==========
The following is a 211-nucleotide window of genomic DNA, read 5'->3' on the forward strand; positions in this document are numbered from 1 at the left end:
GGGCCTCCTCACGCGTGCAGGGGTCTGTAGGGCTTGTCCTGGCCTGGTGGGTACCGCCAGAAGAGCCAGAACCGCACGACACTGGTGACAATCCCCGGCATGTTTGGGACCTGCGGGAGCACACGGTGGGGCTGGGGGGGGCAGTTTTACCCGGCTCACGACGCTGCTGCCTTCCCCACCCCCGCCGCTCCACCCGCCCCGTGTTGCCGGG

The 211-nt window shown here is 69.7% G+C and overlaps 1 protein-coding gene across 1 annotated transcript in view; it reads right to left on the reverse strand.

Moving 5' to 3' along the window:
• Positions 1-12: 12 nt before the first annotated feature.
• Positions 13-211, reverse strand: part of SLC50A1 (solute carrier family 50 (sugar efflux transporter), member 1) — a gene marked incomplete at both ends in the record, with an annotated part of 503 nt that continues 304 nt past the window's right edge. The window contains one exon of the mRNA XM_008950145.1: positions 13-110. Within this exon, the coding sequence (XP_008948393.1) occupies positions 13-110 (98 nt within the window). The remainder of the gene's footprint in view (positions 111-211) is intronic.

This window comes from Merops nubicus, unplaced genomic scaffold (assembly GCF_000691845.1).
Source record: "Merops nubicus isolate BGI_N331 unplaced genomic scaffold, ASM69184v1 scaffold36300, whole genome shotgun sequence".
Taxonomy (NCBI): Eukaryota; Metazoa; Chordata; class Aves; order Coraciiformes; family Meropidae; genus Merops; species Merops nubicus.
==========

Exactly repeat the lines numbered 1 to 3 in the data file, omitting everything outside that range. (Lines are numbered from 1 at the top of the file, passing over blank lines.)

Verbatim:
The following is a 211-nucleotide window of genomic DNA, read 5'->3' on the forward strand; positions in this document are numbered from 1 at the left end:
GGGCCTCCTCACGCGTGCAGGGGTCTGTAGGGCTTGTCCTGGCCTGGTGGGTACCGCCAGAAGAGCCAGAACCGCACGACACTGGTGACAATCCCCGGCATGTTTGGGACCTGCGGGAGCACACGGTGGGGCTGGGGGGGGCAGTTTTACCCGGCTCACGACGCTGCTGCCTTCCCCACCCCCGCCGCTCCACCCGCCCCGTGTTGCCGGG

The 211-nt window shown here is 69.7% G+C and overlaps 1 protein-coding gene across 1 annotated transcript in view; it reads right to left on the reverse strand.